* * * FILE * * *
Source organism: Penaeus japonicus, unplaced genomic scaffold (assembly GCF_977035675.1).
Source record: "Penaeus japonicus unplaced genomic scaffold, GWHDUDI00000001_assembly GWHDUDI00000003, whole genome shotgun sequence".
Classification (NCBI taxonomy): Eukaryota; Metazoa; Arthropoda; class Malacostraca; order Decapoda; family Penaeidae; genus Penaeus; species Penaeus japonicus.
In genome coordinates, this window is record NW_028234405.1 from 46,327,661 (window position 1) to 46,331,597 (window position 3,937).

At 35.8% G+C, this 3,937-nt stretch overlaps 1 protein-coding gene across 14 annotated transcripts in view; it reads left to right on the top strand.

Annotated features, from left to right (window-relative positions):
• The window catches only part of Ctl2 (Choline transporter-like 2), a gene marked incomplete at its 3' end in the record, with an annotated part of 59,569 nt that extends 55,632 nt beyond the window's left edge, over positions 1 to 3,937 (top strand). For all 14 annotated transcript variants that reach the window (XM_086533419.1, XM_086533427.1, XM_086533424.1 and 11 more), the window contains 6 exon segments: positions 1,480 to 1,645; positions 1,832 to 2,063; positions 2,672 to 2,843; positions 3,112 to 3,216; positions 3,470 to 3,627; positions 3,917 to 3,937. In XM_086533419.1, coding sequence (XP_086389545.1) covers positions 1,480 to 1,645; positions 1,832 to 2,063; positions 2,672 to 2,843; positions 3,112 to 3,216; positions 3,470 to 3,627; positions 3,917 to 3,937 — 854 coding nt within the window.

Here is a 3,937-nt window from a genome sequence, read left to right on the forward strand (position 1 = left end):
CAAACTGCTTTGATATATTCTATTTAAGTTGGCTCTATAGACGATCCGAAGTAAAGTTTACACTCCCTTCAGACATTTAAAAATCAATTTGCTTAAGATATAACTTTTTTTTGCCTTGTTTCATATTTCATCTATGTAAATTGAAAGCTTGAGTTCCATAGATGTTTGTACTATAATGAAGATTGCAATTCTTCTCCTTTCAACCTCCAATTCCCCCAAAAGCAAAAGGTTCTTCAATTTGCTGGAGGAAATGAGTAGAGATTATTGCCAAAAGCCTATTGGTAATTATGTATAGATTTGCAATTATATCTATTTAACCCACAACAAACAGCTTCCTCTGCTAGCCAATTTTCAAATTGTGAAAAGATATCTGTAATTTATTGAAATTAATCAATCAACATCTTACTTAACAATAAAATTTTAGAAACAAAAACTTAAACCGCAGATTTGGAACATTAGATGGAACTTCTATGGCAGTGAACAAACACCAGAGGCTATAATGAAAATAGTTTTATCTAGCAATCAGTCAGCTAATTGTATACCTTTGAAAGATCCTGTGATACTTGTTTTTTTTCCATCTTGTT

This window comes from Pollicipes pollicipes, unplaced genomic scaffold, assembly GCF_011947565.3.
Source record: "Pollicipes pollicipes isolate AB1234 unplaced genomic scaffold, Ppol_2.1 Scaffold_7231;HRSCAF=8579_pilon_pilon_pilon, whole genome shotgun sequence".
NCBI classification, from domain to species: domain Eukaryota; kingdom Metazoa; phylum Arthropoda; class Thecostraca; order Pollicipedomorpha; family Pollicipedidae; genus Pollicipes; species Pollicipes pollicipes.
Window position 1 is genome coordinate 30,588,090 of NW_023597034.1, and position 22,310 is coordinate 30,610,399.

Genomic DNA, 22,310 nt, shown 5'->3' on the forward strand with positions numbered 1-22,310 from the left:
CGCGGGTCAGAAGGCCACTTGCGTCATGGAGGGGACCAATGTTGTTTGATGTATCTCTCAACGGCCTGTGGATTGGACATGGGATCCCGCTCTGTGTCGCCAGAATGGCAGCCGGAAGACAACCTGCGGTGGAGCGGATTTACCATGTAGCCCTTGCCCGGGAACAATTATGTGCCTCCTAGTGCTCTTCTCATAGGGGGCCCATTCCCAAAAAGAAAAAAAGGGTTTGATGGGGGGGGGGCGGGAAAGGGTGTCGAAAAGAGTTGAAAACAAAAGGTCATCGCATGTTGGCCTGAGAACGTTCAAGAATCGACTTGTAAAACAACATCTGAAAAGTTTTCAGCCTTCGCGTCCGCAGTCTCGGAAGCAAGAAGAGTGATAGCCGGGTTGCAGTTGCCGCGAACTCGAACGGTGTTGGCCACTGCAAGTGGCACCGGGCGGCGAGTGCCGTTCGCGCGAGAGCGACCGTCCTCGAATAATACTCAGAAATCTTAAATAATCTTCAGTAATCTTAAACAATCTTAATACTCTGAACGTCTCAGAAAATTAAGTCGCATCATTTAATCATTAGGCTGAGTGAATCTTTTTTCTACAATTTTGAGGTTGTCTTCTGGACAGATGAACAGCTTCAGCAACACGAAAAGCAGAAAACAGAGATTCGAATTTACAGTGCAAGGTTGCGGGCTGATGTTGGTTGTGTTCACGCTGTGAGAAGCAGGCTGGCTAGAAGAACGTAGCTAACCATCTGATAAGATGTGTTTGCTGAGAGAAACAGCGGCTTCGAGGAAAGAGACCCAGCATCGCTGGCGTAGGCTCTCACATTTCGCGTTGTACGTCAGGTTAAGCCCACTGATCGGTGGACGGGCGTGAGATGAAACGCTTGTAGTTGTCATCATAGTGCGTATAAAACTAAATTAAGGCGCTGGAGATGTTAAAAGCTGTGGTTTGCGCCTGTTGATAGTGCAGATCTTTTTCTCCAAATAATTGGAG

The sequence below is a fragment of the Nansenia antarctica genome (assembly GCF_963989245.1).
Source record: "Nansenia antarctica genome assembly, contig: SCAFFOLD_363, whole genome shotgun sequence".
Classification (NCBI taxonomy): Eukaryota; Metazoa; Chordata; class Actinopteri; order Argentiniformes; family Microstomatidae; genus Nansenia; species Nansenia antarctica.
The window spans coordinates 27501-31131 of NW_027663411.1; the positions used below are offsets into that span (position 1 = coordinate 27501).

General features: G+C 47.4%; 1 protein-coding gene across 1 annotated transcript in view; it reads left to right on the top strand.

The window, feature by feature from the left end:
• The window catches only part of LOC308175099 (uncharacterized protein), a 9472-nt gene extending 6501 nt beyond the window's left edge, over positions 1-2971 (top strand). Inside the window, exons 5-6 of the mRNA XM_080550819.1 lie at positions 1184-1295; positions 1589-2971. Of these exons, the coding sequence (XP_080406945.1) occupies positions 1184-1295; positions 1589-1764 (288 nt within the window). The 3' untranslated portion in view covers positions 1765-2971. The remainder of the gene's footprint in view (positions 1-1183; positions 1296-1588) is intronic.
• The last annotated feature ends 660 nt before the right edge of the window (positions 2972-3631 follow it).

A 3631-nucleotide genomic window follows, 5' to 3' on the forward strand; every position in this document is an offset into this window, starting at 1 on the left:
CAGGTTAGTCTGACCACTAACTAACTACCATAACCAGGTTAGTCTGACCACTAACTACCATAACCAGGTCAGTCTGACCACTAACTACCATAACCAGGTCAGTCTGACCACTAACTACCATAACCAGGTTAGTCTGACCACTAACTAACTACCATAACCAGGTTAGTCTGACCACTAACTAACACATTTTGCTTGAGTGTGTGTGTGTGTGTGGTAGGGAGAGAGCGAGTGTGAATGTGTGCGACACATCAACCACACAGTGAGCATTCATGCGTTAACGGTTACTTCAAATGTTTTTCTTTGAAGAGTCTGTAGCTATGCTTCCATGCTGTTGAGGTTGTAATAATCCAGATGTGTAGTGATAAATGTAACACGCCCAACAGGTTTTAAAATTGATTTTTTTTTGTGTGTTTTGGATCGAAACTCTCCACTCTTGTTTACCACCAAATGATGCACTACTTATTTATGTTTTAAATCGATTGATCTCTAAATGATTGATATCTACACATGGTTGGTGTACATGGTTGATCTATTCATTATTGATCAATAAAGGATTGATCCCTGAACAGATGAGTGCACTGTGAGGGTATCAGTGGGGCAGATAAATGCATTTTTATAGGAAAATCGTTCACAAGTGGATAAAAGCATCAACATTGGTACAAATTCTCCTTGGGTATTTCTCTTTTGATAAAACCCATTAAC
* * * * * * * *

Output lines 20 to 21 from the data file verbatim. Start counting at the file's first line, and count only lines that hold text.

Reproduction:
General features: G+C 47.4%; 1 protein-coding gene across 1 annotated transcript in view; it reads left to right on the top strand.

The window, feature by feature from the left end: